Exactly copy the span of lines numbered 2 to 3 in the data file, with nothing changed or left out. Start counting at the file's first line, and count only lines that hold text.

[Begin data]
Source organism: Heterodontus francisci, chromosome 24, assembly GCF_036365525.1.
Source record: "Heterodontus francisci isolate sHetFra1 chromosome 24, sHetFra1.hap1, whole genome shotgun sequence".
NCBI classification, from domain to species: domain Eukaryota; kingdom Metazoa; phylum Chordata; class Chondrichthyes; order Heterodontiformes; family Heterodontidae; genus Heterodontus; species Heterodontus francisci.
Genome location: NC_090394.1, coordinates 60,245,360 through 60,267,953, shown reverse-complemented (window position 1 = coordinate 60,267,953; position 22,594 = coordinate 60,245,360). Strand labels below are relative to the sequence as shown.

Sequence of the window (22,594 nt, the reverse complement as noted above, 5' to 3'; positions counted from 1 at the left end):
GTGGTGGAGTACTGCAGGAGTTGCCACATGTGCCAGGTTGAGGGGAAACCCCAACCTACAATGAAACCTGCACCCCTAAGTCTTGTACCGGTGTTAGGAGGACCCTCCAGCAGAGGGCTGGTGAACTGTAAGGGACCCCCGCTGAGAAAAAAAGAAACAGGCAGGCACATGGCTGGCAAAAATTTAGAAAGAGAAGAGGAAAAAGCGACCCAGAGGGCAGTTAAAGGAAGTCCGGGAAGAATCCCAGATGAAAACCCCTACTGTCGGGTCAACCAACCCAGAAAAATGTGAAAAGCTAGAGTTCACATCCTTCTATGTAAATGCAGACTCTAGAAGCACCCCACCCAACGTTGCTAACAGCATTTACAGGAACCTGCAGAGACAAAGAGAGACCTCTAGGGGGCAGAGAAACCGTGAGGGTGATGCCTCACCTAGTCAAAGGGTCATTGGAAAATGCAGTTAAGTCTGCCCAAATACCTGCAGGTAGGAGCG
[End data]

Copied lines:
Source record: "Heterodontus francisci isolate sHetFra1 chromosome 24, sHetFra1.hap1, whole genome shotgun sequence".
NCBI classification, from domain to species: domain Eukaryota; kingdom Metazoa; phylum Chordata; class Chondrichthyes; order Heterodontiformes; family Heterodontidae; genus Heterodontus; species Heterodontus francisci.